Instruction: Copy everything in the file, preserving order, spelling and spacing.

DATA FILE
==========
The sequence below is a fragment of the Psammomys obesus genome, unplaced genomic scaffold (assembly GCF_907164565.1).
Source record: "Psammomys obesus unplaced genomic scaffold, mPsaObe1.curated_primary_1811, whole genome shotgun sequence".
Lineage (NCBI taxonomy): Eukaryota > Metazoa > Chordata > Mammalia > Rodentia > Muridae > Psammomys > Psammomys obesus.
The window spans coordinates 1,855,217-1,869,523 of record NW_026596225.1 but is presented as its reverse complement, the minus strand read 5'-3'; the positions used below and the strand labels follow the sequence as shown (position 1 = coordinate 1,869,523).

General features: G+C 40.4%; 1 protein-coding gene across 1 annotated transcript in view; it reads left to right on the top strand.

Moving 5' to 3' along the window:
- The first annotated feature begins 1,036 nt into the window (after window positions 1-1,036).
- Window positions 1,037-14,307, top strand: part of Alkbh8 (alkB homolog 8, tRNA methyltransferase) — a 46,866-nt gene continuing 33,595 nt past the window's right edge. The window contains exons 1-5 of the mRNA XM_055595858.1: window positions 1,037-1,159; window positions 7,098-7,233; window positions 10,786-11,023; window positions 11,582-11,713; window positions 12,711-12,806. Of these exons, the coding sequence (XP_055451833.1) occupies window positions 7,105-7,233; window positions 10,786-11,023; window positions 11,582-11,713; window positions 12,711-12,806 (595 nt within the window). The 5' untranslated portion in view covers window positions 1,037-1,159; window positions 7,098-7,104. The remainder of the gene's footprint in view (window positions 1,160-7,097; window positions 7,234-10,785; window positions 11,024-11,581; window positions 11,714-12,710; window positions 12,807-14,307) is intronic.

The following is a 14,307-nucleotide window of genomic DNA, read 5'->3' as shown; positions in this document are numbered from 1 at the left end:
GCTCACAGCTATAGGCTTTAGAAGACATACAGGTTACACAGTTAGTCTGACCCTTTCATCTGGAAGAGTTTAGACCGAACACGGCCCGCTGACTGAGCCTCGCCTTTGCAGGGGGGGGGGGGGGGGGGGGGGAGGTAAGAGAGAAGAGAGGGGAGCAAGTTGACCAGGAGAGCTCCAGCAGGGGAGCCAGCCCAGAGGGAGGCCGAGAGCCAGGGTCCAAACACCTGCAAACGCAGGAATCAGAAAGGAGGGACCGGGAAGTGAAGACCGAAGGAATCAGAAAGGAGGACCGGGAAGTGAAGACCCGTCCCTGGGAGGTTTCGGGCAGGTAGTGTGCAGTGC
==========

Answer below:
The sequence below is a fragment of the Psammomys obesus genome, unplaced genomic scaffold (assembly GCF_907164565.1).
Source record: "Psammomys obesus unplaced genomic scaffold, mPsaObe1.curated_primary_1811, whole genome shotgun sequence".
Lineage (NCBI taxonomy): Eukaryota > Metazoa > Chordata > Mammalia > Rodentia > Muridae > Psammomys > Psammomys obesus.
The window spans coordinates 1,855,217-1,869,523 of record NW_026596225.1 but is presented as its reverse complement, the minus strand read 5'-3'; the positions used below and the strand labels follow the sequence as shown (position 1 = coordinate 1,869,523).

General features: G+C 40.4%; 1 protein-coding gene across 1 annotated transcript in view; it reads left to right on the top strand.

Moving 5' to 3' along the window:
- The first annotated feature begins 1,036 nt into the window (after window positions 1-1,036).
- Window positions 1,037-14,307, top strand: part of Alkbh8 (alkB homolog 8, tRNA methyltransferase) — a 46,866-nt gene continuing 33,595 nt past the window's right edge. The window contains exons 1-5 of the mRNA XM_055595858.1: window positions 1,037-1,159; window positions 7,098-7,233; window positions 10,786-11,023; window positions 11,582-11,713; window positions 12,711-12,806. Of these exons, the coding sequence (XP_055451833.1) occupies window positions 7,105-7,233; window positions 10,786-11,023; window positions 11,582-11,713; window positions 12,711-12,806 (595 nt within the window). The 5' untranslated portion in view covers window positions 1,037-1,159; window positions 7,098-7,104. The remainder of the gene's footprint in view (window positions 1,160-7,097; window positions 7,234-10,785; window positions 11,024-11,581; window positions 11,714-12,710; window positions 12,807-14,307) is intronic.

The following is a 14,307-nucleotide window of genomic DNA, read 5'->3' as shown; positions in this document are numbered from 1 at the left end:
GCTCACAGCTATAGGCTTTAGAAGACATACAGGTTACACAGTTAGTCTGACCCTTTCATCTGGAAGAGTTTAGACCGAACACGGCCCGCTGACTGAGCCTCGCCTTTGCAGGGGGGGGGGGGGGGGGGGGGGAGGTAAGAGAGAAGAGAGGGGAGCAAGTTGACCAGGAGAGCTCCAGCAGGGGAGCCAGCCCAGAGGGAGGCCGAGAGCCAGGGTCCAAACACCTGCAAACGCAGGAATCAGAAAGGAGGGACCGGGAAGTGAAGACCGAAGGAATCAGAAAGGAGGACCGGGAAGTGAAGACCCGTCCCTGGGAGGTTTCGGGCAGGTAGTGTGCAGTGC